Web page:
Police mascot still loved? ROGeR that

ROGeR will spend his days chasing down Frisbees instead of bad guys.

A Tacoma couple, Jim and Gail Wells, donated the three-month-old German shepherd to the Lakewood Police Department after four of its officers were killed in November 2009.

He provided comfort to the department’s employees in the wake of the tragedy, officers said. And he became their unofficial mascot.

The department considered ROGeR for police work, but testing determined he didn’t quite have the aptitude to become a K-9 officer.

An early retirement was the next best option, so the Lakewood City Council last week authorized the sale of the dog, now 19 months old, to police officer Paul Osness and his family.

The sales price was a nominal $1 to prevent the city from making a gift of public property, which is prohibited under the state constitution. The sales agreement releases the city from incurring any expenses or claims related to ROGeR during his life.

Osness has had the dog at his home since early 2010. The officer volunteered to care for him with the understanding ROGeR would be assigned to a permanent partner if accepted to work as a police dog.

Osness said he tried to remain detached, knowing it was a “roll of the dice” whether ROGeR would be accepted.

Now ROGeR is an official member of the family, joining Osness, his wife, their two children and a mixed-breed golden Labrador named Dozer.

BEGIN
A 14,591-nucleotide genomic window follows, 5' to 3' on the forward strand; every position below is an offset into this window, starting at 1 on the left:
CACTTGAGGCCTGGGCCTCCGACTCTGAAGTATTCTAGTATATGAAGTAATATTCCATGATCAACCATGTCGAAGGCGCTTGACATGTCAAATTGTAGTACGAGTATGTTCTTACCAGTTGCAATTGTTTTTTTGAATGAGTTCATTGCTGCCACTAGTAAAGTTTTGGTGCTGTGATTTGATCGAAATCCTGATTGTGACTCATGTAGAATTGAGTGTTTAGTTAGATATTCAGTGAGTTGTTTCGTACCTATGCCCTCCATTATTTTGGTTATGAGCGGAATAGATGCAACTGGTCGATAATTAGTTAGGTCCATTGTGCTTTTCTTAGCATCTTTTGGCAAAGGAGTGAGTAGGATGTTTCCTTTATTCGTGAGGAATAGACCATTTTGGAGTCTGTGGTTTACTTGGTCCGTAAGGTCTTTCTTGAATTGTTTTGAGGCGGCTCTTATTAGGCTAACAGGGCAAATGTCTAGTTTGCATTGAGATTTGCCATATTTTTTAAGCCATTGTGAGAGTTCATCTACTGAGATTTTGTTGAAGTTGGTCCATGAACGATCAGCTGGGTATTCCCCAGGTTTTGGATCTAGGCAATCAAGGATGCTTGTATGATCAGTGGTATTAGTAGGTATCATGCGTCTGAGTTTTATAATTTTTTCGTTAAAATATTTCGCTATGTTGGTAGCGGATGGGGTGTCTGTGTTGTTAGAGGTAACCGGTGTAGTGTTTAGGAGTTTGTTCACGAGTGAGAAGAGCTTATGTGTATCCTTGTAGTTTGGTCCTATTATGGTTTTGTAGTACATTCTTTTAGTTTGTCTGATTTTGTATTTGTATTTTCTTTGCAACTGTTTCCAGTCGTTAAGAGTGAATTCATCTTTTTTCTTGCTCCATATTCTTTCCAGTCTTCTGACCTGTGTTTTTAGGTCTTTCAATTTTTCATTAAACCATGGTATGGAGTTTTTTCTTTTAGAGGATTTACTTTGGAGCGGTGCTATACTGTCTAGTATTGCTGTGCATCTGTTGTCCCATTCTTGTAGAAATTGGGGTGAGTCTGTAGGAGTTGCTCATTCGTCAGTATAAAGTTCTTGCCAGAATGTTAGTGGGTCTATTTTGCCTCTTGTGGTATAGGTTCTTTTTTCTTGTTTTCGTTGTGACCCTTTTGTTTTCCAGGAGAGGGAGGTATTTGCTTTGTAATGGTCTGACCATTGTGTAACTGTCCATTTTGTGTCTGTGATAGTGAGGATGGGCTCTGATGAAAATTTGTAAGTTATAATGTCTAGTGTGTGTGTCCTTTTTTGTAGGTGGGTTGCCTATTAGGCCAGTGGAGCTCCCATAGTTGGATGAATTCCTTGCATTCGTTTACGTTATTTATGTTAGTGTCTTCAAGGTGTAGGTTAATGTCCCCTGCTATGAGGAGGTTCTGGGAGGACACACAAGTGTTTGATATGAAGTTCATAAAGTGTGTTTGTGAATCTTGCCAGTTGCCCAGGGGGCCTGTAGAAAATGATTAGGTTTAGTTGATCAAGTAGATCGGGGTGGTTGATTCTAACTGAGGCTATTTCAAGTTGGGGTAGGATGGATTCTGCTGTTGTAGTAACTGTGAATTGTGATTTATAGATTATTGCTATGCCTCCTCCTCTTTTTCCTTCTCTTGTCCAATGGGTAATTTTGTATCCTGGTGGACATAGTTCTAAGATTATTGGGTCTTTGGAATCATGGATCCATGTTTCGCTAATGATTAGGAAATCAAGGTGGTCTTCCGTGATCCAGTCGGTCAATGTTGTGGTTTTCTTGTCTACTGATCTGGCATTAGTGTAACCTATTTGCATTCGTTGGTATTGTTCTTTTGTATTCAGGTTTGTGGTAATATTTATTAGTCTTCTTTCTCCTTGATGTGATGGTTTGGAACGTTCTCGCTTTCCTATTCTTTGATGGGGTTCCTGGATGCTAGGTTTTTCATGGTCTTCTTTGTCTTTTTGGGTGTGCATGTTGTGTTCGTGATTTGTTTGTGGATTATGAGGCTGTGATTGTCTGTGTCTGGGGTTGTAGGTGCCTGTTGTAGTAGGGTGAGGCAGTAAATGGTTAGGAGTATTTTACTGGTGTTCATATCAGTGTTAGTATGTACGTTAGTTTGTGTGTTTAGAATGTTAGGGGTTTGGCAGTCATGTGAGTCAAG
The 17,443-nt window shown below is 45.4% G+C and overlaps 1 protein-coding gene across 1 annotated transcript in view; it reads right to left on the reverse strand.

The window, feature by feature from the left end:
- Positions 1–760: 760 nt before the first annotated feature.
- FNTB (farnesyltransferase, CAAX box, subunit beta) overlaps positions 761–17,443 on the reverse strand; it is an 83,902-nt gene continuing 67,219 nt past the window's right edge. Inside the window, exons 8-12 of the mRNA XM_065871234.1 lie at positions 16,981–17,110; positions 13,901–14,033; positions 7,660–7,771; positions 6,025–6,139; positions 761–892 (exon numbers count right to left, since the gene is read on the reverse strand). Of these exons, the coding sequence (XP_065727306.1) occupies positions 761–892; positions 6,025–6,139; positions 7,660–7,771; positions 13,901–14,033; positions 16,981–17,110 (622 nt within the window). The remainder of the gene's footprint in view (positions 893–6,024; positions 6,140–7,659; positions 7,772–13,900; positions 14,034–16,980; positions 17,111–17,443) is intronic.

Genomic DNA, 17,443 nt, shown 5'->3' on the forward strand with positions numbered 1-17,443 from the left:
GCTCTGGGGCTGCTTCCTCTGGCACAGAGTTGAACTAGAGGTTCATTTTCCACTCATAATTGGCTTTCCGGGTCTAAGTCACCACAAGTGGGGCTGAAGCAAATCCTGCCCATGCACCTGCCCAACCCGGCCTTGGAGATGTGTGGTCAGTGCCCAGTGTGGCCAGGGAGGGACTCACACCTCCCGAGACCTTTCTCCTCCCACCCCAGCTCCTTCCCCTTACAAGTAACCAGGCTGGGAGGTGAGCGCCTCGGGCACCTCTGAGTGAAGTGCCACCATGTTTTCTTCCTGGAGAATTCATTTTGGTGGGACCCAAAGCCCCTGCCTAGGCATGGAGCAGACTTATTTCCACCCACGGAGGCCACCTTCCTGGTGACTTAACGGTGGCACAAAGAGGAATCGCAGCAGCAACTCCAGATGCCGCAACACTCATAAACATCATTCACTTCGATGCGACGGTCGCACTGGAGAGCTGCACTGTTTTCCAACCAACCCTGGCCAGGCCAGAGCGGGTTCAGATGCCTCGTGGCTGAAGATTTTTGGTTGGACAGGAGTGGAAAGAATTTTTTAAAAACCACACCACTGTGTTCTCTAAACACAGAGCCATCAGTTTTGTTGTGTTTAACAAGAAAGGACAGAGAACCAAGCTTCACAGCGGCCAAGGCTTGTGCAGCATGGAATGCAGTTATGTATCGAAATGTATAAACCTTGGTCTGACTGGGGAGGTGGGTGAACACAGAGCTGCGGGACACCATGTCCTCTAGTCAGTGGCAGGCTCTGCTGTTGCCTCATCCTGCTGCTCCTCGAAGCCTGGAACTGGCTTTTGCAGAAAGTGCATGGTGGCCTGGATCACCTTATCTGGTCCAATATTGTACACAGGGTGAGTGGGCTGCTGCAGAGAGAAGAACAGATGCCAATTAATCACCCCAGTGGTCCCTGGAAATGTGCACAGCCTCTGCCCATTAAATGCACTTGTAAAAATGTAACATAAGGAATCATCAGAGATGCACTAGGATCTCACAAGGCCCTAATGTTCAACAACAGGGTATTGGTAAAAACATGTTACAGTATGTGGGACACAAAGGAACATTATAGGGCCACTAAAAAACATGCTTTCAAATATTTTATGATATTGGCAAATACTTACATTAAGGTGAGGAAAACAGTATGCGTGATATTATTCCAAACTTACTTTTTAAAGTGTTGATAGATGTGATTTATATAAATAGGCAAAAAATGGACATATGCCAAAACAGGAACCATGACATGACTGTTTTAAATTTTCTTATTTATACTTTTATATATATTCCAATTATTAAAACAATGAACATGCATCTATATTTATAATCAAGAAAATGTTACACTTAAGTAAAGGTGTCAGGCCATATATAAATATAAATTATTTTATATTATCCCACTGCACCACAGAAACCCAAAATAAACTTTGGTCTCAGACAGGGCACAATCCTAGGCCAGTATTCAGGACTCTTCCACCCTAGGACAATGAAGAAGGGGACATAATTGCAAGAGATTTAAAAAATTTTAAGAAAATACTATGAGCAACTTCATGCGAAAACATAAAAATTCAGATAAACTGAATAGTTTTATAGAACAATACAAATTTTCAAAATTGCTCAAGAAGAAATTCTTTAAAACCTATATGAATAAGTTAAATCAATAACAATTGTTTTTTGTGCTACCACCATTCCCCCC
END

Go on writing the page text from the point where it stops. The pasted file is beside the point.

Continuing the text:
It was Osness’s wife who came up with ROGeR’s name, derived from the first letters of the last names of the four fallen officers. Sgt. Mark Renninger and officers Ronald Owens, Tina Griswold and Greg Richards were killed in a coffee shop ambush on Nov. 29, 2009 while preparing to start their shift.

“He’s a good dog, and he’s going to make a great pet,” Osness said.

Sgt. Andy Suver, supervisor of the department’s K-9 unit, said there’s no shame in ROGeR not working in law enforcement, as only a small fraction of dogs make the cut. Even dogs imported from Eastern Bloc countries specifically bred for police work can wash out.

Ultimately, Suver said, ROGeR doesn’t possess the “off-the-chart” drive required in police dogs.

“You can’t wonder if they want to be at work that day,” he said, adding later, “There’s no way to manufacture that upfront if that’s absent.”

The department has a tracking dog and two drug-sniffing dogs.

The verdict wasn’t unexpected for Gail Wells. ROGeR was the only male in a litter of seven puppies, born 17 days before the Lakewood police shootings.

“He was just a little too sweet,” she said. “I kind of felt that when he was growing up so it didn’t surprise me.”

Osness has brought ROGeR to the Wells’ home for several visits and called their donation an “amazing gesture.”

ROGeR is adjusting to family life, Osness said. Originally crate trained, he can now roam around more freely. To build his confidence for potential police work, Osness always let him win while playing tug-of-war or while wrestling with Dozer.

“Now he’s getting to learn, ‘oh, you’re the boss, not me,’” Osness quipped.

Osness said ROGeR enjoys fetching Frisbees thrown by his son.

ROGeR will remain the department’s informal mascot, and Osness may bring him to public events if requested.

Wells said she’s sorry that ROGeR didn’t make it as a police dog but knows he filled an important role during the department’s darkest days.

“We’re thankful that he could do what he did at the time,” she said. “I know he’s going to be loved always.”

Christian Hill: 253-274-7390 christian.hill@thenewstribune.com blog.thenewstribune.com/street